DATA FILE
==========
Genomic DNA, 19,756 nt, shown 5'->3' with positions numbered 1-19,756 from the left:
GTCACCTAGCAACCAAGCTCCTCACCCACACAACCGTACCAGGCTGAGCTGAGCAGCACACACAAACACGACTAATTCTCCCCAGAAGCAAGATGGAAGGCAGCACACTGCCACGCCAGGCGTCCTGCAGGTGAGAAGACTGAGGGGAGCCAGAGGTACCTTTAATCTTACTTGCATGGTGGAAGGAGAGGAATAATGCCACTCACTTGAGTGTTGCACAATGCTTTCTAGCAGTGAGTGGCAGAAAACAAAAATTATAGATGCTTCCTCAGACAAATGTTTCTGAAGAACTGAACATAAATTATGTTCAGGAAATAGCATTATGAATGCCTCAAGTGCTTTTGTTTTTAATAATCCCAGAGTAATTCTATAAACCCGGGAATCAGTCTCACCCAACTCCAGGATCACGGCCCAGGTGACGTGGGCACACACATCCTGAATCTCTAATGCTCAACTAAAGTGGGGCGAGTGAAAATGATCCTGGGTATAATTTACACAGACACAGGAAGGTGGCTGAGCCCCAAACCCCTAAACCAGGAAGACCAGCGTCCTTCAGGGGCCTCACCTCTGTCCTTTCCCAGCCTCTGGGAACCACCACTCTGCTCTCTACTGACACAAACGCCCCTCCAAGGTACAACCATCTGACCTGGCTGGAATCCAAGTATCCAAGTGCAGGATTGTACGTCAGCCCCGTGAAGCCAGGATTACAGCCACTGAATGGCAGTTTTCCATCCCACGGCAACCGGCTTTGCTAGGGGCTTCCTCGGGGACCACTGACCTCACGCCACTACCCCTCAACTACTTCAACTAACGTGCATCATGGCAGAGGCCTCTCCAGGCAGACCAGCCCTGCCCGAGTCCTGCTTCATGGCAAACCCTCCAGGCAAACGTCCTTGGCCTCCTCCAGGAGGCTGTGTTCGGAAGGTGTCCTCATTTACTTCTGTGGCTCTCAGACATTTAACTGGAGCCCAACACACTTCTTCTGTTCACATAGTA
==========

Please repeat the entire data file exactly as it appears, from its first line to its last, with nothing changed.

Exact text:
Genomic DNA, 19,756 nt, shown 5'->3' with positions numbered 1-19,756 from the left:
GTCACCTAGCAACCAAGCTCCTCACCCACACAACCGTACCAGGCTGAGCTGAGCAGCACACACAAACACGACTAATTCTCCCCAGAAGCAAGATGGAAGGCAGCACACTGCCACGCCAGGCGTCCTGCAGGTGAGAAGACTGAGGGGAGCCAGAGGTACCTTTAATCTTACTTGCATGGTGGAAGGAGAGGAATAATGCCACTCACTTGAGTGTTGCACAATGCTTTCTAGCAGTGAGTGGCAGAAAACAAAAATTATAGATGCTTCCTCAGACAAATGTTTCTGAAGAACTGAACATAAATTATGTTCAGGAAATAGCATTATGAATGCCTCAAGTGCTTTTGTTTTTAATAATCCCAGAGTAATTCTATAAACCCGGGAATCAGTCTCACCCAACTCCAGGATCACGGCCCAGGTGACGTGGGCACACACATCCTGAATCTCTAATGCTCAACTAAAGTGGGGCGAGTGAAAATGATCCTGGGTATAATTTACACAGACACAGGAAGGTGGCTGAGCCCCAAACCCCTAAACCAGGAAGACCAGCGTCCTTCAGGGGCCTCACCTCTGTCCTTTCCCAGCCTCTGGGAACCACCACTCTGCTCTCTACTGACACAAACGCCCCTCCAAGGTACAACCATCTGACCTGGCTGGAATCCAAGTATCCAAGTGCAGGATTGTACGTCAGCCCCGTGAAGCCAGGATTACAGCCACTGAATGGCAGTTTTCCATCCCACGGCAACCGGCTTTGCTAGGGGCTTCCTCGGGGACCACTGACCTCACGCCACTACCCCTCAACTACTTCAACTAACGTGCATCATGGCAGAGGCCTCTCCAGGCAGACCAGCCCTGCCCGAGTCCTGCTTCATGGCAAACCCTCCAGGCAAACGTCCTTGGCCTCCTCCAGGAGGCTGTGTTCGGAAGGTGTCCTCATTTACTTCTGTGGCTCTCAGACATTTAACTGGAGCCCAACACACTTCTTCTGTTCACATAGTA